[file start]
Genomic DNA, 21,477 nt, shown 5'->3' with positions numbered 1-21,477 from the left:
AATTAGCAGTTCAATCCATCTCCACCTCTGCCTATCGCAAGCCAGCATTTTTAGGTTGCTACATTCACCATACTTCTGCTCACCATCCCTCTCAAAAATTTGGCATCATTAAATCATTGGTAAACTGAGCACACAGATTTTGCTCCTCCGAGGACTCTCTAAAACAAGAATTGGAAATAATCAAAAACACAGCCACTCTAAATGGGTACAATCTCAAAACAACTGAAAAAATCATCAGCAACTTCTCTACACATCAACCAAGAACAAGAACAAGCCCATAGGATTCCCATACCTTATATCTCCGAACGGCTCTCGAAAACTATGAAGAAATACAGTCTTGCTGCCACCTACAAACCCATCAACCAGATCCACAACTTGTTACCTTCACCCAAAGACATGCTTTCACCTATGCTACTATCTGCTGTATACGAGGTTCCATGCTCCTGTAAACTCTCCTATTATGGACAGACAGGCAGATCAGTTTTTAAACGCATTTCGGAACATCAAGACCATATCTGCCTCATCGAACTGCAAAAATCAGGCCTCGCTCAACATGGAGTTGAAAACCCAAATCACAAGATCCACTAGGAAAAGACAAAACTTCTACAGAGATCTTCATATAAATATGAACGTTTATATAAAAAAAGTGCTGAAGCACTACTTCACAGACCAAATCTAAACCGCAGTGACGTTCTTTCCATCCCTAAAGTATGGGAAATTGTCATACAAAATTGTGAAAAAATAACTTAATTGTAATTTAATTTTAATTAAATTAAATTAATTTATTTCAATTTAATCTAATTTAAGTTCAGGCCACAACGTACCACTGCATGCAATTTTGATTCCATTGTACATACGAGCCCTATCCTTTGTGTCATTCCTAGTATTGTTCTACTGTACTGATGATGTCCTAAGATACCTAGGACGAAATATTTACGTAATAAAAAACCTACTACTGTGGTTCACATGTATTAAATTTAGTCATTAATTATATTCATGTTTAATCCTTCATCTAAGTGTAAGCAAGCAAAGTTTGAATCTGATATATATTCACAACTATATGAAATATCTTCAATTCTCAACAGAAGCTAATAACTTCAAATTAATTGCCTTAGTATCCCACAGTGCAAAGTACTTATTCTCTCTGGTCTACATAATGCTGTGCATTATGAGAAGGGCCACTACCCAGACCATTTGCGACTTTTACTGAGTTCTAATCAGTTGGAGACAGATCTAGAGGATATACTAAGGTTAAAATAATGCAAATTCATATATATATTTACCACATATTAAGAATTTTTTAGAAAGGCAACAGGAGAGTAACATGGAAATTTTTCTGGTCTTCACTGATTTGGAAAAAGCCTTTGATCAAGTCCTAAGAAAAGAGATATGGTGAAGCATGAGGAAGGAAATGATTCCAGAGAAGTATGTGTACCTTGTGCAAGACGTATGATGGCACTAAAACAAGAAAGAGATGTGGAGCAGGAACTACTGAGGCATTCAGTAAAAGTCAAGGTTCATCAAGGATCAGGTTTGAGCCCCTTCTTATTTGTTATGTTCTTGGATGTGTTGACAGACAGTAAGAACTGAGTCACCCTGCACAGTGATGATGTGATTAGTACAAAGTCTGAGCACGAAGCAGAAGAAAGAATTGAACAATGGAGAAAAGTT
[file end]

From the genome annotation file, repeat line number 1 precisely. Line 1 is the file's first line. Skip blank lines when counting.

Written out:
Genomic DNA, 21,477 nt, shown 5'->3' with positions numbered 1-21,477 from the left: